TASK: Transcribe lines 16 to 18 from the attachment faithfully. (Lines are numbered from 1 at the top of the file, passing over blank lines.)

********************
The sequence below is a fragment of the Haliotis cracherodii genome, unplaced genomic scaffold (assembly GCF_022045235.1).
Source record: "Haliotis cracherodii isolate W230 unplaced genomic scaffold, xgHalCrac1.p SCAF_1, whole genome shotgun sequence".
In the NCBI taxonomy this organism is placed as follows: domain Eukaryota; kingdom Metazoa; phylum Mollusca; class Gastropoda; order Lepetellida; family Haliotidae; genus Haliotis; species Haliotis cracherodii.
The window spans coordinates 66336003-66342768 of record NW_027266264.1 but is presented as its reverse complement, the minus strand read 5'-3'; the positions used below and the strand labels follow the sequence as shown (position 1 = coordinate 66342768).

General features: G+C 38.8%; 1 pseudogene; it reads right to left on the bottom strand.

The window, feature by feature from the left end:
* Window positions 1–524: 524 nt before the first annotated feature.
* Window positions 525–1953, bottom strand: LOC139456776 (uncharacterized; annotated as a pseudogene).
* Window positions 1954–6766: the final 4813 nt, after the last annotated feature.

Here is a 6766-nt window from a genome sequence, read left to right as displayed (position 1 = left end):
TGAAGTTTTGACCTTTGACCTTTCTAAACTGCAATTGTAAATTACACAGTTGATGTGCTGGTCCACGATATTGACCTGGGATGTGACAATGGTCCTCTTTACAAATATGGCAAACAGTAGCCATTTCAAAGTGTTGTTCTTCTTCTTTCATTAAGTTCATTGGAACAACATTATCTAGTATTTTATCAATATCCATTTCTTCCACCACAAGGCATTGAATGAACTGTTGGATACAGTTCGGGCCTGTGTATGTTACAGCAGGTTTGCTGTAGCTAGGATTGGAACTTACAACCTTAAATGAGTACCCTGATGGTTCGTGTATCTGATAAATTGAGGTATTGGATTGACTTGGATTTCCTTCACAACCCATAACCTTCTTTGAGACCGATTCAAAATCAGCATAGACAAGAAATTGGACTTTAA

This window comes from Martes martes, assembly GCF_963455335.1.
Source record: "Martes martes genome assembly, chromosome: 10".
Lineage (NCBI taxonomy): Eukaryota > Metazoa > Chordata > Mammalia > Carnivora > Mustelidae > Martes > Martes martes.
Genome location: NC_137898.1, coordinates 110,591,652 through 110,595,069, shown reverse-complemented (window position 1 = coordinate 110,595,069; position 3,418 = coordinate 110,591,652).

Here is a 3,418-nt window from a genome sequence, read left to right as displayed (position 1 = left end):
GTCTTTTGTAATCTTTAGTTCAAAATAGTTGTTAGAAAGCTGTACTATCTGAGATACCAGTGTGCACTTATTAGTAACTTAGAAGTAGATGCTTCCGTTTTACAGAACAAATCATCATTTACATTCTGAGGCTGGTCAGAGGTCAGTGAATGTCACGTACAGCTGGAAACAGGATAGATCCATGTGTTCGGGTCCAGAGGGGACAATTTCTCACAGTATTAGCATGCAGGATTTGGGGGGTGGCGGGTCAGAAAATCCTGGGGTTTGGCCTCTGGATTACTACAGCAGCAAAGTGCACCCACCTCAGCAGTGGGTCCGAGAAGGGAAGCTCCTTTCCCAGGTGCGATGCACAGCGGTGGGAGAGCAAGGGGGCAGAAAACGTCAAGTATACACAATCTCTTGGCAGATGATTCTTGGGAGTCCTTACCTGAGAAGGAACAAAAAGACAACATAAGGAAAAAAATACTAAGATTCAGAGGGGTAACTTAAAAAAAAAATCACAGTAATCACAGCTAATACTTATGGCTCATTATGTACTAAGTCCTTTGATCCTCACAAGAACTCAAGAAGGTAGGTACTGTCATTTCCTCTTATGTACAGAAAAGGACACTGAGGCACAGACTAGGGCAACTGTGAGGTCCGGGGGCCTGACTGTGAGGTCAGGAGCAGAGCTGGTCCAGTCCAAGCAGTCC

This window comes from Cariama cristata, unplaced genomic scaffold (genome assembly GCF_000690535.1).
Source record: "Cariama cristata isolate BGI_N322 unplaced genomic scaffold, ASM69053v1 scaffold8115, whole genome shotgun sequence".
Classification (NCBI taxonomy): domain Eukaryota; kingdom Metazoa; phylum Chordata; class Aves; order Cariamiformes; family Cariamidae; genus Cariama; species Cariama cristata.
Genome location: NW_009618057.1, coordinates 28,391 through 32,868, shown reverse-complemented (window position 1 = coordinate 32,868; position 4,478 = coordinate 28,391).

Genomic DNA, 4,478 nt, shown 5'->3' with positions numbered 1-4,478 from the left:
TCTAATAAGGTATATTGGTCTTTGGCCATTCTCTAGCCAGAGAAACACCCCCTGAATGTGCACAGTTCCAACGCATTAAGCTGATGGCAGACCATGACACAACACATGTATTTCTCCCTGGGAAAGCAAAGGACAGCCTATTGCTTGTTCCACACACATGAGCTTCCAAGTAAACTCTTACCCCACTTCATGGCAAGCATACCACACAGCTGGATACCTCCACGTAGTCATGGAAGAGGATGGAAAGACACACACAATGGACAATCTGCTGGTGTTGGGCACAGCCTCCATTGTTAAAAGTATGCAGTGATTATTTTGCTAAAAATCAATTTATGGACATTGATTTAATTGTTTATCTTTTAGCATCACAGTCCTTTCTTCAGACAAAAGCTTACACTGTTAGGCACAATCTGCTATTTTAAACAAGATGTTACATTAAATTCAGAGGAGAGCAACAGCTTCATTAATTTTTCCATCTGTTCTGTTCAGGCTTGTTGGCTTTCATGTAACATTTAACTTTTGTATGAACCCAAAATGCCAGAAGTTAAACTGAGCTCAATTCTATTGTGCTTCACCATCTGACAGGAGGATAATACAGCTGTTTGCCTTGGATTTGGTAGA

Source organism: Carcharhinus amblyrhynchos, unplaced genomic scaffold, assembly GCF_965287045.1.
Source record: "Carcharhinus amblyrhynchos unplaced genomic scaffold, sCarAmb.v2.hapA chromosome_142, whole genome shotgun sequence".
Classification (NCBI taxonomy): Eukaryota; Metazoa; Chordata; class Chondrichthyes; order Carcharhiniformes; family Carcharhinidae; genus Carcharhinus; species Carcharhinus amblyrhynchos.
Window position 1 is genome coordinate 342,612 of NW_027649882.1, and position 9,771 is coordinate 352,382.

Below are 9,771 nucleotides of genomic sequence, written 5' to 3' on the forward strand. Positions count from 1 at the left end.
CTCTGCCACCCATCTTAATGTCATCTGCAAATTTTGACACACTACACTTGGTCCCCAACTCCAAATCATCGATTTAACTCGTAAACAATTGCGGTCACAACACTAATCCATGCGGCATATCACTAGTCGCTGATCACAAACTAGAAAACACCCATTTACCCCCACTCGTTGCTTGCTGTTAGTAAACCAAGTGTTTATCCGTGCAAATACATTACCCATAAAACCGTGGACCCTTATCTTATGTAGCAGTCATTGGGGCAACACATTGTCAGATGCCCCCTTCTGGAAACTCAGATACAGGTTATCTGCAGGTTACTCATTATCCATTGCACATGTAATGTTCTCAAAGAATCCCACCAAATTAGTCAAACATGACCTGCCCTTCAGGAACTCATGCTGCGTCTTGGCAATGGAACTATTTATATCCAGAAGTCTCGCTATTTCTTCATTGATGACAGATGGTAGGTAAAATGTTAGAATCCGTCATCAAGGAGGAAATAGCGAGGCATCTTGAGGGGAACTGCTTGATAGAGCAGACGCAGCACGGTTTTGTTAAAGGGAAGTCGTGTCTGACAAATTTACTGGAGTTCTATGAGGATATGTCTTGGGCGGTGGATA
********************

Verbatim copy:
Here is a 3,418-nt window from a genome sequence, read left to right as displayed (position 1 = left end):
GTCTTTTGTAATCTTTAGTTCAAAATAGTTGTTAGAAAGCTGTACTATCTGAGATACCAGTGTGCACTTATTAGTAACTTAGAAGTAGATGCTTCCGTTTTACAGAACAAATCATCATTTACATTCTGAGGCTGGTCAGAGGTCAGTGAATGTCACGTACAGCTGGAAACAGGATAGATCCATGTGTTCGGGTCCAGAGGGGACAATTTCTCACAGTATTAGCATGCAGGATTTGGGGGGTGGCGGGTCAGAAAATCCTGGGGTTTGGCCTCTGGATTACTACAGCAGCAAAGTGCACCCACCTCAGCAGTGGGTCCGAGAAGGGAAGCTCCTTTCCCAGGTGCGATGCACAGCGGTGGGAGAGCAAGGGGGCAGAAAACGTCAAGTATACACAATCTCTTGGCAGATGATTCTTGGGAGTCCTTACCTGAGAAGGAACAAAAAGACAACATAAGGAAAAAAATACTAAGATTCAGAGGGGTAACTTAAAAAAAAAATCACAGTAATCACAGCTAATACTTATGGCTCATTATGTACTAAGTCCTTTGATCCTCACAAGAACTCAAGAAGGTAGGTACTGTCATTTCCTCTTATGTACAGAAAAGGACACTGAGGCACAGACTAGGGCAACTGTGAGGTCCGGGGGCCTGACTGTGAGGTCAGGAGCAGAGCTGGTCCAGTCCAAGCAGTCC

This window comes from Cariama cristata, unplaced genomic scaffold (genome assembly GCF_000690535.1).